Massachusetts proposed nine amendments, but only the sixth, which referred to indictment by grand jury, dealt with individual liberty as such. The short list proposed by South Carolina made mention of “the freedom of the people," but otherwise dealt with the issue of the “sovereignty of the states," while of the twelve proposed amendments offered by New Hampshire, only the last three had a direct bearing on individual liberty. Only Virginia and North Carolina, it seems, proposed a true bill of rights for the people. 20
Of further significance is the fact that the First Congress, which proposed the Bill of Rights, rejected an attempt to apply portions of it to the states. The fifth resolution of James Madison's proposed series of amendments for a bill of rights provided that “[n]o State shall violate the equal rights of conscience, or the freedom of the press, or the trial by jury in criminal cases." 21 But Madison's suggestion was defeated in the Senate. As Tucker of South Carolina observed.
"This (proposal) is offered as an amendment to the Constitution of the United States, but it goes only to the alteration of the constitutions of particular States. It will be much better, I apprehend, to leave the State Governments to themselves, and not to interfere with them more than we already do; and that is thought by many to be rather too much." 22
Charles Pinckney, a Framer of the Constitution, later explained the purpose and effect of the Bill of Rights in these striking words:
"When those amendments became a part of the Constitution, it is astonishing how much it reconciled the States to that measure; they considered themselves as secure in those points on which they were the most jealous; they supposed they had placed the hand of their own authority on the rights of religion and the press, and ... that they could with safety say to themselves: 'On these subjects we are in future secure; we know what they mean and are at present; and such as they now are, such are they to remain, until altered by the authority of the people themselves-no inferior power can touch them.'” 23
16 The Federalist No. 44. at 323 (J. Madison) (H. Dawson ed. 1964) (emphasis added). 17 See text accompanying notes 12-15 supra. 18 See B. Wright, supra note 12, at 146. See also B. Schwartz, supra note 13, at 762-66, 852, 932-33
19 See B. Wright, supra note 12, at 146.
20 See id at 146-47. For an analysis of the origin and development of the Bill of Rights, as well as the effect of the doctrine of incorporation on the Framers' view of the Bill of Rights, see J. McClellan, supra note 15, at 142-59.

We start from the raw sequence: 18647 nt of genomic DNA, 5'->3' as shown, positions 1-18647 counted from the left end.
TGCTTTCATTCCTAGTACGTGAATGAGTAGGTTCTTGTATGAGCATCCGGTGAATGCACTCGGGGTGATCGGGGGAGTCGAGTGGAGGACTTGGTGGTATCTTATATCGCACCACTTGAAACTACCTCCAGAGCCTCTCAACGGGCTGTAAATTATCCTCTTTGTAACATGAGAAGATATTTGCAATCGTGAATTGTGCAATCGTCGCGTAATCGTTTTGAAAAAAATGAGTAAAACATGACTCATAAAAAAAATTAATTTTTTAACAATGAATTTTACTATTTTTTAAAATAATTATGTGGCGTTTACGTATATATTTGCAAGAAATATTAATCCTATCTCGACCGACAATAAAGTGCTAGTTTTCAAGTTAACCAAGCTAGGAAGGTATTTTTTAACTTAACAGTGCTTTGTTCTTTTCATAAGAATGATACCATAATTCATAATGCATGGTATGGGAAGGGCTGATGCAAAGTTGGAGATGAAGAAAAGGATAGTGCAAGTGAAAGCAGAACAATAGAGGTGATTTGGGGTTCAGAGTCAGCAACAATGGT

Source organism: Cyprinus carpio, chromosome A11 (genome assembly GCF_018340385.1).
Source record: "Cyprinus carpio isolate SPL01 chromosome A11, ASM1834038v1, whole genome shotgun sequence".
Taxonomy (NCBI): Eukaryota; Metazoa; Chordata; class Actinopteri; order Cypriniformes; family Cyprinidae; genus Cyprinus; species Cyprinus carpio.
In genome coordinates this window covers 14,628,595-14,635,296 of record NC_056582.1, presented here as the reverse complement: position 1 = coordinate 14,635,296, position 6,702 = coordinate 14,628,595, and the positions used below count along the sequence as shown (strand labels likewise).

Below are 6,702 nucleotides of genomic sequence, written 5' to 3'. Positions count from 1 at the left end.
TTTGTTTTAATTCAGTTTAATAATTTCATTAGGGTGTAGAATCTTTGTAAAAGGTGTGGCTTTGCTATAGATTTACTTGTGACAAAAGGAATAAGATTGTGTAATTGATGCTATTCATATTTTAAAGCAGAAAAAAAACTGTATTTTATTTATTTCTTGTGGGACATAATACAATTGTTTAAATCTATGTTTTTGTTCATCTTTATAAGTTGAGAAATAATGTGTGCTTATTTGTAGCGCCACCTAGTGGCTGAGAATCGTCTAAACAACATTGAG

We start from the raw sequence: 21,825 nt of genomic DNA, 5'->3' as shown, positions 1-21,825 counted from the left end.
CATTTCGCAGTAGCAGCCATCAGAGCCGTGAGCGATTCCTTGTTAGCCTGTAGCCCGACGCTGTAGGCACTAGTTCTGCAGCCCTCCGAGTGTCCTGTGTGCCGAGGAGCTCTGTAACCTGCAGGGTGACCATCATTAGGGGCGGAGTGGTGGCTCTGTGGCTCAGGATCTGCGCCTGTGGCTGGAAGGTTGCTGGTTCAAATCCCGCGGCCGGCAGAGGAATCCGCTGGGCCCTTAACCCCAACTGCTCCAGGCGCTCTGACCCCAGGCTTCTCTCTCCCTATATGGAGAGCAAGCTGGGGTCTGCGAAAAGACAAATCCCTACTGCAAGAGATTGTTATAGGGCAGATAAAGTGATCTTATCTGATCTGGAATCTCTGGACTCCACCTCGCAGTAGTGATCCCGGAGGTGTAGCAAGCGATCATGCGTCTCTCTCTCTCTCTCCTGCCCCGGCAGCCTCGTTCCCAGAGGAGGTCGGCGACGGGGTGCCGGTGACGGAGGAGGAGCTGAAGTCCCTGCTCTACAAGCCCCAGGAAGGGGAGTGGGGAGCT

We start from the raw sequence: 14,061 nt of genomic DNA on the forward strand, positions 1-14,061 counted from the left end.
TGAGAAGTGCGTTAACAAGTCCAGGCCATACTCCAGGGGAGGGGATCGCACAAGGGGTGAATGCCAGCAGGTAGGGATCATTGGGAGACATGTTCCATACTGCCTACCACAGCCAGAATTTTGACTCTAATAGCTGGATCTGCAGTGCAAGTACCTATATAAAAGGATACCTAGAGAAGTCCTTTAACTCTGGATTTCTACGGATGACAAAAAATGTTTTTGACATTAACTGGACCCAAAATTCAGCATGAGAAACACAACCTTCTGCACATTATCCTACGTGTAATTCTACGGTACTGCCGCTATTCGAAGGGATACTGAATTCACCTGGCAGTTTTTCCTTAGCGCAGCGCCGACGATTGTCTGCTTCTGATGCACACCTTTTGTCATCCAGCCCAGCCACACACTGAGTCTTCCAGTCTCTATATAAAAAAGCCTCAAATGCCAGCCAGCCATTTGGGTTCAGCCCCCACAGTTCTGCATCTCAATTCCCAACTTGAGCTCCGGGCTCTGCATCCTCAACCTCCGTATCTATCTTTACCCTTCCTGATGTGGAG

21 1 Annals of Cong. 435 (J. Gates ed 1789).
For nearly a century and a half, the Supreme Court respected these views, thereby securing one of the major objectives of the Bill of Rights. Speaking for a unanimous Court, Chief Justice Marshall declared in Barron v. Baltimore 24 that the first eight amendments "contain no expression indicating an intention to apply them to the state governments." 25 This position was consistently maintained in subsequent decisions involving the first, fourth, fifth, sixth, seventh, and eighth amendments between 1833 and 1868.26 In Permoli v. New Orleans, 27 for example, a unanimous Court upheld a municipal ordinance challenged by the Catholic Church as a denial of the free exercise of religion, asserting that “[t]he Constitution makes no provision for protecting the citizens of the respective states in their religious liberties; this is left to the State constitutions and laws." 28 And even after the adoption of the fourteenth amendment, which prohibited the states from denying any person life, liberty, and property, the Supreme Court continued to follow and apply Barron-a factor strongly supportive of the view that the fourteenth amendment was not intended by those who witnessed its creation and sought to apply its provisions to defeat the original purpose of the Bill of Rights. Throughout the late nineteenth and early twentieth centuries, State and Federal courts uniformly upheld the principle that the Bill of Rights applied only to the Federal Government. "In at least twenty cases between 1877 and 1907," Charles Warren observed, “the Court was required to rule upon this point and to reaffirm Marshall's decision of 1833.” 29 As late as 1922, in Prudential Insurance Co. v. Cheek, the Court declared that “neither the fourteenth amendment nor any other provision of the Constitution imposes restrictions upon the state about freedom of speech.” 30